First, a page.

Prison is supposed to be correctional, but when creative people are sent behind bars, they use the boredom, terror, and awful food of the system in a more positive way. You might be surprised to know that many historical figures have so far used the bleakness and solitude of their jail cell to come up with a work of literature. From Daniel Defoe’s A Hymn to the Pillory to Nelson Mandela’s Long Walk to Freedom, here we have mentioned the facts on some of the most influential works written behind bars:
Letter from Birmingham Jail by Martin Luther King
In April 1963, the protagonist of American civil rights movement, Dr. Martin Luther King Jr. was sent to jail on charges of leading a public demonstration without legal permission. During his nine days stay at Birmingham jail, King used the bits of toilet papers and margins of newspapers to pen down a response to a group of clergymen that labeled him as an agitator. The 7000 words essay used quotations from some of the most influential political books of that time, and included the famous line “Injustice anywhere is a threat to justice everywhere.” A few days before his release, some of the secret followers of King in the jail’s administrative department collected the scraps of his writing and send them to various publishing houses across the nation. The book influenced many to join the civil rights movement.
A Hymn to the Pillory by Daniel Defoe
Daniel Defoe is still remembered for his novel Robinson Crusoe. But besides being a novelist and poet, he was also a campaigner and pamphleteer during England’s Glorious Revolution of 1688. In 1703, he was arrested for writing The Shortest Way with the Dissenters, a journal which satirized high Anglican Tories. He was then sentenced to stand in the pillory (a device made of wood having holes for securing the head and hands) until he could find sureties for his good behaviour. In Newgate Prison, Defoe was tortured for committing a political crime. Perturbed by this, he composed the famous poetry book A Hymn to the Pillory, the copies of which were sold by his followers during one of his sessions in the pillory. The poem touched the heart of spectators to such as extent that instead of pelting him with rotten food, they decorated his pillory with flowers.
The Age of Reason by Thomas Paine
His series of political pamphlets known as Common Sense and the famous book Rights of Man aroused people against the ruling government during the Age of Enlightenment. After being convicted of seditious libel against the British government, he fled to France where he fought for civil rights and was elected to the French National Convention. Paine was sent to prison by order of Robespierre, then president of the Committee of Public Safety. In prison, he wrote book The Age of Reason, which highlighted the authority of organized religion and advocated for deism.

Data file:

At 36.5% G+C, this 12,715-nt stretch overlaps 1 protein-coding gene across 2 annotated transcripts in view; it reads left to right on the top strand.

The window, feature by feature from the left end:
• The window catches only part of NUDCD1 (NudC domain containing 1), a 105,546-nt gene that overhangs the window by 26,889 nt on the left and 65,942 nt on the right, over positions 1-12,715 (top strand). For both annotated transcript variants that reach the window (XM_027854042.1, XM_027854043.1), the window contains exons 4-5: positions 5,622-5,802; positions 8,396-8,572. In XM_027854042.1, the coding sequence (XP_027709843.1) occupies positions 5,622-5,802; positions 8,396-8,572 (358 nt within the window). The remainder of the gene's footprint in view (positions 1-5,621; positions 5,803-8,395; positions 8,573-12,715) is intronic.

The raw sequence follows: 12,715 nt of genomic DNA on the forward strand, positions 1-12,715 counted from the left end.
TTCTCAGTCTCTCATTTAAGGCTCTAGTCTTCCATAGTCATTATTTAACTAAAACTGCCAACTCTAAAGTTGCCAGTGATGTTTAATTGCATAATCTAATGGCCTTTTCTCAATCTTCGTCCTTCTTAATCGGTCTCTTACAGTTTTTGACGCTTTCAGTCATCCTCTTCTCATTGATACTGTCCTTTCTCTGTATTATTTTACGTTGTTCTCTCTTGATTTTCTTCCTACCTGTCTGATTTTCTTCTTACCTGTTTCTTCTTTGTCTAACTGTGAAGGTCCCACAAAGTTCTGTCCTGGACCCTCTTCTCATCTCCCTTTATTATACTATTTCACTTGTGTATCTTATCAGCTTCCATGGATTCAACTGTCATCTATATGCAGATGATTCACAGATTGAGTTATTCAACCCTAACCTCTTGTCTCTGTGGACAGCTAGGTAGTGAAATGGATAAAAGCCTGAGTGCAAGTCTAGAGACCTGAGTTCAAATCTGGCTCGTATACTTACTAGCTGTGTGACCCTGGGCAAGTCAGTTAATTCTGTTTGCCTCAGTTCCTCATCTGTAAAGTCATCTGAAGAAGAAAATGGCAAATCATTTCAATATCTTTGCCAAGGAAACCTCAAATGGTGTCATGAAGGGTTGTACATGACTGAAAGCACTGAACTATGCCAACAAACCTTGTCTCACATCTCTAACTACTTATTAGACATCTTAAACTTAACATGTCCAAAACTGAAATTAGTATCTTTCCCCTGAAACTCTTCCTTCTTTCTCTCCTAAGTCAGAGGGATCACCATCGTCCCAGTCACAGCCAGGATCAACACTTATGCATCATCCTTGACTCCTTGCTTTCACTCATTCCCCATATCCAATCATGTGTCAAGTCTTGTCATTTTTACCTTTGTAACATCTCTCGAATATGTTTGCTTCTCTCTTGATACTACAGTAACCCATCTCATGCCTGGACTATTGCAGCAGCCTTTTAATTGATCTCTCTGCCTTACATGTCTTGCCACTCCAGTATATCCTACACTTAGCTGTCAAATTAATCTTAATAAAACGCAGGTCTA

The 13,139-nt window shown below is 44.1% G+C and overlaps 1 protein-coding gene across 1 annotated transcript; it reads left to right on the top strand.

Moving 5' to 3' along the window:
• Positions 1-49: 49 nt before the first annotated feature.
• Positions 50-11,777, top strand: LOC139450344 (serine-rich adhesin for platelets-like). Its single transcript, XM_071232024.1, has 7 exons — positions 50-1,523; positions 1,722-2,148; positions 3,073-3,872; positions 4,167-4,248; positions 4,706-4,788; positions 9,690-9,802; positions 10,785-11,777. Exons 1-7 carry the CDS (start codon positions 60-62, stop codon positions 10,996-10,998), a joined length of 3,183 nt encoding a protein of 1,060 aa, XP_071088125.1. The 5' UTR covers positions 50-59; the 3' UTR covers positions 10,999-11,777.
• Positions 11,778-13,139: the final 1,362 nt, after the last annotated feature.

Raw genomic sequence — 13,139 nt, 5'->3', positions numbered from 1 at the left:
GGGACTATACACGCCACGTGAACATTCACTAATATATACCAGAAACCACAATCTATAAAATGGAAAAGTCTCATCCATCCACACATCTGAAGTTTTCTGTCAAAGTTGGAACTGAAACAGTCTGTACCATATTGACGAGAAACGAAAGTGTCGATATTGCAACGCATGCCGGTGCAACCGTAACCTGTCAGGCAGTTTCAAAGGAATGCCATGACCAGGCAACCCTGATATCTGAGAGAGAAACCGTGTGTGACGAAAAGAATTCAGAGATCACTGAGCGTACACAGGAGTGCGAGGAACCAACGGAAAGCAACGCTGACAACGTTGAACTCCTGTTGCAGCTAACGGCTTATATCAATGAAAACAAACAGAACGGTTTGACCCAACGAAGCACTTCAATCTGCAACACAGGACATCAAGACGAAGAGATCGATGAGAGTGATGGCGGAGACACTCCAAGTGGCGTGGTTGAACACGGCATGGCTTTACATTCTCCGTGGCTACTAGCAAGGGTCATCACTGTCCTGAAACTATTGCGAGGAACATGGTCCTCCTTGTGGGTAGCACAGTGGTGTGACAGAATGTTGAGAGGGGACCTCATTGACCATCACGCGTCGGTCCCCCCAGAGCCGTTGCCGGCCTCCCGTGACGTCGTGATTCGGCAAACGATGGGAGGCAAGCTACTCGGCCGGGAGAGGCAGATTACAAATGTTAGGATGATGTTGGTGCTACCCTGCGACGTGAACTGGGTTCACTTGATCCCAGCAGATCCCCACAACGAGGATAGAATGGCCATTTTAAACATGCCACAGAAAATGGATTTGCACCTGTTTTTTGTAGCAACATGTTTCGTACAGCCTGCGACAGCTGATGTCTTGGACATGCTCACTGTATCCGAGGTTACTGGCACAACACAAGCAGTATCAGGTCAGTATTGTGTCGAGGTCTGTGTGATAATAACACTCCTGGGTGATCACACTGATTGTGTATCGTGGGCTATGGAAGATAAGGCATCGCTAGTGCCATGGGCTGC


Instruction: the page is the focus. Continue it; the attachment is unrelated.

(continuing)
Introduction to Mathematical Philosophy by Bertrand Russell
Though he studied mathematics at college, Bernard Russel was famous for his political books including the German Social Democracy and Human Knowledge: Its Scope and Limits. In 1950, he was awarded the Novel Prize for literature for his diverse range of books on human rights. He also wrote many books of mathematics, Principia Mathematica being the greatest among them. During the World War I, he campaigned against the British government. As a result of which, he was sentenced to six months imprisonment. During this period, he wrote the “Introduction to Mathematical Philosophy,” a book which expounded the ideas laid out in the book Principia Mathematica.
The Long Walk to Freedom by Nelson Mandela
Nelson Mandela is one of the most revered statesmen of our time. He was sent to prison for his campaign that was focused to end the white minority rule and racial discrimination in South Africa. He was released in 1990, after 27 years imprisonment, and was awarded the Novel Peace Prize in 1993. In the year 1994, when he became the president, his autobiography was published by Little Brown & Co. Much of the autobiography is based on the manuscripts written by him in prison. The work recounts his early life, education, and experiences in prison, where he was made to do hard labour in a lime quarry and was locked in solitary confinement.
When we think of prisoners, it brings to mind the images of terrifying wrongdoers, unworthy of living in the society. But sometimes one can be held as a criminal just for destroying the restrictive stereotypes of the system or challenging an unjust government. The above-mentioned works exemplify that jail time and criminal convictions can be used creatively. To know more about such criminals, you can read the various journals and books published by the Australian Institute of Criminology. However, if loads of pending assignments are not letting you focus on this area, then seek assignment help from our experts.